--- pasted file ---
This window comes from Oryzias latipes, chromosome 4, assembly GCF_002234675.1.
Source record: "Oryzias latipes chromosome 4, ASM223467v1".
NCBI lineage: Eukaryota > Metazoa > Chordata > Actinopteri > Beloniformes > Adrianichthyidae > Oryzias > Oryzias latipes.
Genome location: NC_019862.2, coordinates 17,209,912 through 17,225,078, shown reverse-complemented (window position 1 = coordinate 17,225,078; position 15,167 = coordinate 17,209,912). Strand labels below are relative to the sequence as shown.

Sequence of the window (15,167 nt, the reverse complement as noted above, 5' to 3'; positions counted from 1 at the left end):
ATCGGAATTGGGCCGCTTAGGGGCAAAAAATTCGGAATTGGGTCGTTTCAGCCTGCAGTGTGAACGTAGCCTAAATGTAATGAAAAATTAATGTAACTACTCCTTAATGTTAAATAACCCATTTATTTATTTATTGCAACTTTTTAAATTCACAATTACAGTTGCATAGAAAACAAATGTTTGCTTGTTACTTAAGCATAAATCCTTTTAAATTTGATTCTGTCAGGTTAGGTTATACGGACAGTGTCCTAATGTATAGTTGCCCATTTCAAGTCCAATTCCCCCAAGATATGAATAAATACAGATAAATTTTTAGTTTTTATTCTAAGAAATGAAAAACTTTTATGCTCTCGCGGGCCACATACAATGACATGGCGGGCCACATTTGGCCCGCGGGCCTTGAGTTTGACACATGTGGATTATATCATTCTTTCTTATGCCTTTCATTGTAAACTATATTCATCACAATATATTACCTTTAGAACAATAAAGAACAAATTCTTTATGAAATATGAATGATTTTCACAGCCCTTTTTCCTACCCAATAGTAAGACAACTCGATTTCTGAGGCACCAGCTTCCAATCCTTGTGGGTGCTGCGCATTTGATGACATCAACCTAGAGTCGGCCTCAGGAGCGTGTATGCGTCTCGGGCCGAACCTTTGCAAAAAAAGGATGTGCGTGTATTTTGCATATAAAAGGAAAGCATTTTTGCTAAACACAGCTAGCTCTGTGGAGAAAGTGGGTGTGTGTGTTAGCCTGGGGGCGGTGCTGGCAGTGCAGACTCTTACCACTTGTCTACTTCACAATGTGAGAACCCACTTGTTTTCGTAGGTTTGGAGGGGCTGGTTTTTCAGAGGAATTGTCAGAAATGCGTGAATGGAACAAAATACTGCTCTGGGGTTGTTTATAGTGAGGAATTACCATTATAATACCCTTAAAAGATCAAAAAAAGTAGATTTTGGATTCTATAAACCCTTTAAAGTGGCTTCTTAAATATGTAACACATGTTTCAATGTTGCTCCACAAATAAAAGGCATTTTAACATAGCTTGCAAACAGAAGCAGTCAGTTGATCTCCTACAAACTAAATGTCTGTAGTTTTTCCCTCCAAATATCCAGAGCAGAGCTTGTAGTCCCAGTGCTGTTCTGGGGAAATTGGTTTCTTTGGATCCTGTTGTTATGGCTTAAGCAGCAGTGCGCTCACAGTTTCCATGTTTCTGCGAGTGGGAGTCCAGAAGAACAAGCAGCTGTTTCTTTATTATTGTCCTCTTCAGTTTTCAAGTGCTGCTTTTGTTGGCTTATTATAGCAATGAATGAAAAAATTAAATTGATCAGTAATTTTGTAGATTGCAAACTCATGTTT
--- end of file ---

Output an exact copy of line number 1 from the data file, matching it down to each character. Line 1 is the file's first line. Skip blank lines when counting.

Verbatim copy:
This window comes from Oryzias latipes, chromosome 4, assembly GCF_002234675.1.